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2.22.2013

Rise Above

Finally that time came... Dexter realized that the picture frame that held a photo of his dad wasn't actually his dad, but the man in the picture was.

I guess I wanted to write this to help other moms that have to deal with abandonment/spouse loss. So what do you do when you're child starts asking questions?? How do you raise them to be a strong child??

** As a disclaimer, just know that I don't really have answers and everyone's method is different this is simply just how I have handled things. I can only hope that it will help single parents out there.

1) Move On & Get Over It
This was thee hardest thing for me, I knew I didn't want a relationship with his father but I knew the pain of doing it alone. No doubt how you were treated was shitty but that strain in your relationship is between you two and NOT between the absent parent and your child. Just because your relationship is sour doesn't mean theirs will be, make that separation. I love this proverb 

"Holding onto anger is like drinking poison and expecting the other person to die." 

Don't let your bitterness get in the way of things, let go, rise above and become the stronger person.

2) Don't Teach Hate
Kinda a no brainer right? Well honestly this is easier said than done. What I mean by this is not speaking illy of their other parent, even if you think your child is not in the room. This kinda goes along the lines of #1 but at a different level. Now I'm not saying praise the other parent or not speaking the truth, I'm just saying don't talk negatively of them. Even venting to family and friends can lead to a pattern and before you know it you've slipped up and said something that your child overheard. Try not to fill your child's head with images that YOU have of the absent parent, when your child is old enough they will learn on their own. Let them make that choice.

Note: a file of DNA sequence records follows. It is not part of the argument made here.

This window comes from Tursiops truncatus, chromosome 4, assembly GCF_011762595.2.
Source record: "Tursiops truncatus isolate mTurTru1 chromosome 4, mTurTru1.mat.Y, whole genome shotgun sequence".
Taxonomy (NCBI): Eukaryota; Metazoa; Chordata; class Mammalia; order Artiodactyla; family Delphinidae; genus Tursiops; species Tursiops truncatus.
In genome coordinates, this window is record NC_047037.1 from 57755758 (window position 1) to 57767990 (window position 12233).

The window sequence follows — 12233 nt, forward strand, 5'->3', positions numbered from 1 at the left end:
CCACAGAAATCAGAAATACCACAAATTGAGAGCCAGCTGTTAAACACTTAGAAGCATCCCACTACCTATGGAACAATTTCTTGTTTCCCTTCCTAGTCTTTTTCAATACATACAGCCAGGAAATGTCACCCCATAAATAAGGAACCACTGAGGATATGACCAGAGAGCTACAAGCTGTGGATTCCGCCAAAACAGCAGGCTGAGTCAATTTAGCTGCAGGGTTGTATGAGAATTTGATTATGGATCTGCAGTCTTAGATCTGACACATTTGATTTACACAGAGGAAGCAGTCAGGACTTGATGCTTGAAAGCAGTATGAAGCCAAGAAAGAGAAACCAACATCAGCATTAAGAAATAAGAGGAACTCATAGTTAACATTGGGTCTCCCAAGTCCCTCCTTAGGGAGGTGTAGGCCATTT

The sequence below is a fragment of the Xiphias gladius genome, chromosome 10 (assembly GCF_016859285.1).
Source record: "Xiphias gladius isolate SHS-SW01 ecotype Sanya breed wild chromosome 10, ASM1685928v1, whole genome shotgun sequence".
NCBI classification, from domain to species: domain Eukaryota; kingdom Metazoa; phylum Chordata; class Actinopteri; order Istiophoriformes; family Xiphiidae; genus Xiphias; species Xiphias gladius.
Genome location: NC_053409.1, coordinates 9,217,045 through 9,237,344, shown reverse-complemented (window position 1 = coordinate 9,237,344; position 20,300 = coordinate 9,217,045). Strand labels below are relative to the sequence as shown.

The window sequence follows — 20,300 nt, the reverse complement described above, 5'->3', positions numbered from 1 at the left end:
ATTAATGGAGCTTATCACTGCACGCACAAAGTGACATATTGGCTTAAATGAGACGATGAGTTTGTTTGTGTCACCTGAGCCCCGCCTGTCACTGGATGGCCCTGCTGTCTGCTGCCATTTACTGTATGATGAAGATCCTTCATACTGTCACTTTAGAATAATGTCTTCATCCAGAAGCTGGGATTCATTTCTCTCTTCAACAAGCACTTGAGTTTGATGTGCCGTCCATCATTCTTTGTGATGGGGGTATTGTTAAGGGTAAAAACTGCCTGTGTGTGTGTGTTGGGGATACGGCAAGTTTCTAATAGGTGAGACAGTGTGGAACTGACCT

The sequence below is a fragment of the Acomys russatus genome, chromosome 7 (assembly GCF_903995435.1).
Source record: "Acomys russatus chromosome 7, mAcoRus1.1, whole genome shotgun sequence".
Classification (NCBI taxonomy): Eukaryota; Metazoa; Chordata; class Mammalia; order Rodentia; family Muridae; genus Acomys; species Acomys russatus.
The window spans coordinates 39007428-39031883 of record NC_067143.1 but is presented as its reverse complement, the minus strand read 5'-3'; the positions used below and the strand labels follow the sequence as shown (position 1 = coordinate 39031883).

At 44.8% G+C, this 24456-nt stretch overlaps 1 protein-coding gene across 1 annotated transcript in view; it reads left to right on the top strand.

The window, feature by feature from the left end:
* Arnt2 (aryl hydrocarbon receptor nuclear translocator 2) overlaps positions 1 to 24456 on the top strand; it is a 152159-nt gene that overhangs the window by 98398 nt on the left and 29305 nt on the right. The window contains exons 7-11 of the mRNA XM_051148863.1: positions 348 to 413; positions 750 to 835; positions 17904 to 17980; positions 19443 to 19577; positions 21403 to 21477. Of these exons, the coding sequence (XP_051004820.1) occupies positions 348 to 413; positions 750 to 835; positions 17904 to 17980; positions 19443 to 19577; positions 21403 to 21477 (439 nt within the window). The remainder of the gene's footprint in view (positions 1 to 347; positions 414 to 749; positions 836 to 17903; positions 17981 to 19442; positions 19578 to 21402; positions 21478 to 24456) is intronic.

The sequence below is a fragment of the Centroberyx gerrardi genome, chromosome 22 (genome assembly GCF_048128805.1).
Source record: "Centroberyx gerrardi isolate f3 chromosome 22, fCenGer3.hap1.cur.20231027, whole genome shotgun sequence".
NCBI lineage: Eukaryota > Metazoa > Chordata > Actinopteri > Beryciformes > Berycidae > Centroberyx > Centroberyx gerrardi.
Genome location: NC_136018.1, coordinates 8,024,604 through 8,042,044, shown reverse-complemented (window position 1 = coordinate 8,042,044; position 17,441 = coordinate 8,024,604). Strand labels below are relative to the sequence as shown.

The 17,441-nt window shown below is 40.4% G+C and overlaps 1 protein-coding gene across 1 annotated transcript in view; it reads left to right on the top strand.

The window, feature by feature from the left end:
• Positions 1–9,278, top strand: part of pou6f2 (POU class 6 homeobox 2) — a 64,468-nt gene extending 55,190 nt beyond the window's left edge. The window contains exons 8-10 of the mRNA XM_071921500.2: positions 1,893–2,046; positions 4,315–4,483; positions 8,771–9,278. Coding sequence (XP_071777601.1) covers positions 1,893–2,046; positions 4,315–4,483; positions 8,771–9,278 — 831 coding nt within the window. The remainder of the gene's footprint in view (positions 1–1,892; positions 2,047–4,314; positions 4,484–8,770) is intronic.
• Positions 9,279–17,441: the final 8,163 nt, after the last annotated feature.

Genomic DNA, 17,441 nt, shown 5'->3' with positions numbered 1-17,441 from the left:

In reality speaking poorly of anyone will just teach your child to learn the action of hate and not forgiveness. We have to keep in mind that everyone is fighting their own different battles and just because the moment isn't right doesn't mean they are a bad person (they're just a person that have made different/poor choices).


3) Don't Lie
Whatever you choose to do, don't sugar coat it. Obviously there's things your child won't understand until they're old but don't tell your child 'Daddy lives in another state' when he lives in a nearby town. 

I've consulted with many people on this issue (since my parents have been married for 32 years I was clueless to this) and it was hard finding the balance of explaining to Dex the situation and not putting words into the absent parents mouth. My great friend Jenn told me this:

"Me and your dad (or mom) made different choices and I chose you."

This doesn't put words into the absent parents mouth, speaks truth and yet ends with love.

4) Start Early
 The earlier you start all of this the more 'normal' it will be. I feel that along with being honest starting early will help the questions that come.

5) Frame A Picture/Make A Book